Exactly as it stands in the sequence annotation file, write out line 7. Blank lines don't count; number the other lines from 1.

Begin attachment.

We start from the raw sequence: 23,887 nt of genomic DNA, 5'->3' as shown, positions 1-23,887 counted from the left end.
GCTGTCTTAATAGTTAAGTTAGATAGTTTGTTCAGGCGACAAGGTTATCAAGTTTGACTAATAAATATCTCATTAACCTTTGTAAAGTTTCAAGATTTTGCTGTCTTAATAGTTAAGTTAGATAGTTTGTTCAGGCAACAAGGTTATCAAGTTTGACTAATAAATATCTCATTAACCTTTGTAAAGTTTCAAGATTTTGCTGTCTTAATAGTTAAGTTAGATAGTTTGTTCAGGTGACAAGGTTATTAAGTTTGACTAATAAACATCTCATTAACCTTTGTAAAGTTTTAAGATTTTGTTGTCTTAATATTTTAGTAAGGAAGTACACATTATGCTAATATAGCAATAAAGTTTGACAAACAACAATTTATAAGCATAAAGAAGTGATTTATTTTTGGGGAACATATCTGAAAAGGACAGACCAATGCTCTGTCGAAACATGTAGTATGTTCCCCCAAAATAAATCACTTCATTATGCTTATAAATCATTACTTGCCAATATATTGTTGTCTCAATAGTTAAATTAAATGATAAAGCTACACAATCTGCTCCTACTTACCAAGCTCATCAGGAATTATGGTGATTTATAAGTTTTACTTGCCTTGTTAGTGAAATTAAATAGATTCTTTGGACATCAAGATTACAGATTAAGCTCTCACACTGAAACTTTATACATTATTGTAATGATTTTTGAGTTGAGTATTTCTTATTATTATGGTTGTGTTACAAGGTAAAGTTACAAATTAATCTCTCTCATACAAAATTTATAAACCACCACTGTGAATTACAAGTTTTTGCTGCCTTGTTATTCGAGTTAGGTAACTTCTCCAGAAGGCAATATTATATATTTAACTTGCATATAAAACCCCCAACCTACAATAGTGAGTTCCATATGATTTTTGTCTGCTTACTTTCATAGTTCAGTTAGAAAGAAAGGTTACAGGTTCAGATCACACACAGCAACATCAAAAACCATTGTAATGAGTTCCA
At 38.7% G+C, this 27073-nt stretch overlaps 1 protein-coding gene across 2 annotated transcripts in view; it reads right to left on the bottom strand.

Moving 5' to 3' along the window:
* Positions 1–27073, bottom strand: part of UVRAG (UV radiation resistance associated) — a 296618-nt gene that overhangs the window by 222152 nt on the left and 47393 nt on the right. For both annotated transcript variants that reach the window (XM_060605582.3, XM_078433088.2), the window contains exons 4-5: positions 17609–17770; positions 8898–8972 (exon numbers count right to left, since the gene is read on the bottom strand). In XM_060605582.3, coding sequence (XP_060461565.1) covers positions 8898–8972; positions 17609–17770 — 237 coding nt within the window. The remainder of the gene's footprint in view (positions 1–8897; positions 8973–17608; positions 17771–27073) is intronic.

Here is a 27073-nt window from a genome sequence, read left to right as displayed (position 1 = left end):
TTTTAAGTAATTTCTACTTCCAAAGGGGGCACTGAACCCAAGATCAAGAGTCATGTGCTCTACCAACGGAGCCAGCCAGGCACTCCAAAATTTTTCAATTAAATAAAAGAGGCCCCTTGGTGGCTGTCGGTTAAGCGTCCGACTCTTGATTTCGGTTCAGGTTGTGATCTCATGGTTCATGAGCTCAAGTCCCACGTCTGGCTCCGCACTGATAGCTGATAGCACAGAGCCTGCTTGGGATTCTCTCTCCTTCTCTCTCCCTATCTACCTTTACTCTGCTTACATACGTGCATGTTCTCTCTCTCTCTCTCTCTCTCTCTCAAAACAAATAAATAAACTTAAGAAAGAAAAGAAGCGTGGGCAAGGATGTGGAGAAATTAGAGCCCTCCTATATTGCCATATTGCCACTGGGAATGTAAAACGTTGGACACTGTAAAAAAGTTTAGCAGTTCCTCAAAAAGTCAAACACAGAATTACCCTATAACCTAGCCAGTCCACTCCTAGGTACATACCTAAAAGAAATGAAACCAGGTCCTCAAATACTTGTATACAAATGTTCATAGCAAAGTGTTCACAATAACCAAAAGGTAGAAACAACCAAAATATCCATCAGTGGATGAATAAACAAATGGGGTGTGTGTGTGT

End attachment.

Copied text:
TTTTAAGTAATTTCTACTTCCAAAGGGGGCACTGAACCCAAGATCAAGAGTCATGTGCTCTACCAACGGAGCCAGCCAGGCACTCCAAAATTTTTCAATTAAATAAAAGAGGCCCCTTGGTGGCTGTCGGTTAAGCGTCCGACTCTTGATTTCGGTTCAGGTTGTGATCTCATGGTTCATGAGCTCAAGTCCCACGTCTGGCTCCGCACTGATAGCTGATAGCACAGAGCCTGCTTGGGATTCTCTCTCCTTCTCTCTCCCTATCTACCTTTACTCTGCTTACATACGTGCATGTTCTCTCTCTCTCTCTCTCTCTCTCTCAAAACAAATAAATAAACTTAAGAAAGAAAAGAAGCGTGGGCAAGGATGTGGAGAAATTAGAGCCCTCCTATATTGCCATATTGCCACTGGGAATGTAAAACGTTGGACACTGTAAAAAAGTTTAGCAGTTCCTCAAAAAGTCAAACACAGAATTACCCTATAACCTAGCCAGTCCACTCCTAGGTACATACCTAAAAGAAATGAAACCAGGTCCTCAAATACTTGTATACAAATGTTCATAGCAAAGTGTTCACAATAACCAAAAGGTAGAAACAACCAAAATATCCATCAGTGGATGAATAAACAAATGGGGTGTGTGTGTGT